The Journey to the Promised Land: The African American Struggle for Development since the Civil War

By Dione Brooks Taylor; Dickson A. Mungazi | Go to book overview

Introduction

THE SETTING

No one has read Alex Haley’s Roots or watched David L. Wolper’s TV production of it without getting an inside story of slavery in the United States. The story of slavery has been told in so many ways. One wonders if it needs to be told any more. However, other aspects of African American struggle for development have not been told as well as the story of slavery. This is why reading Nicholas Lemann’s The Promised Land: The Great Black Migration and How It Changed America (1991) aroused in this author an intense interest in conducting a study on the metaphor of the promised land as it relates to that struggle. Lemann’s book and this study are very different in their treatment of the metaphor of the promosed land. Lemann discusses the migration of African Americans from conditions of economic oppression imposed by the South to the more tolerant North. This study addresses the struggle of African Americans for development since the Civil War. Areas of that development are specifically identified as political, economic, social, and educational. These areas collectively form the metaphorical expression of the promised land. In short Lemann’s book is a sociological approach to the metaphor of the promised land, while this study is a historical approach. One can say that while the two studies supplement each other they are also quite different.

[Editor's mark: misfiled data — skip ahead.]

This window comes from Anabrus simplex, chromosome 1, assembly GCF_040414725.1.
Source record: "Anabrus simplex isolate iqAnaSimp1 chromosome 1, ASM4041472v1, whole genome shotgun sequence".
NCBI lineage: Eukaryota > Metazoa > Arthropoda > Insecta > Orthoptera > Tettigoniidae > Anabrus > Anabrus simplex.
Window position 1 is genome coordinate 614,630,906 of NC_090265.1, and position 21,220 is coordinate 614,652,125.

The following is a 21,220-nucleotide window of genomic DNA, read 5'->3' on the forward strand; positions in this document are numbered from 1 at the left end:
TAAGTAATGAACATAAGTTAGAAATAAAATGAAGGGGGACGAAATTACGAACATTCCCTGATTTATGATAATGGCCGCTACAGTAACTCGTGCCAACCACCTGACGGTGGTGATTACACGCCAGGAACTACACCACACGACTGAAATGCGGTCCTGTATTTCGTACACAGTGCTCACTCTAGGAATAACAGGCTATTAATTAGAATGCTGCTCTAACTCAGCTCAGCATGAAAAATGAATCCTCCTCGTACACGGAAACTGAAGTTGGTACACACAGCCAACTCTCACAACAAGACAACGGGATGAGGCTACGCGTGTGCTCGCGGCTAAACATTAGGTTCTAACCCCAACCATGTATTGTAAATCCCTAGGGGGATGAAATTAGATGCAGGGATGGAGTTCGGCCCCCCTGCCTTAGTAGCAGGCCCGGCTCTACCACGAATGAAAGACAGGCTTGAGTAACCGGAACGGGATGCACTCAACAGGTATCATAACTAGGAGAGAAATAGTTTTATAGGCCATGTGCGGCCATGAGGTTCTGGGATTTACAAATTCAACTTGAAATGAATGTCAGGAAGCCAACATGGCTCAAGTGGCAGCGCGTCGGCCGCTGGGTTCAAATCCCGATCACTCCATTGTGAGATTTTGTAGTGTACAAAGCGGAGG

When President Abraham Lincoln issued the Emancipation Proclamation on September 22, 1862, to take effect on January 1, 1863, people

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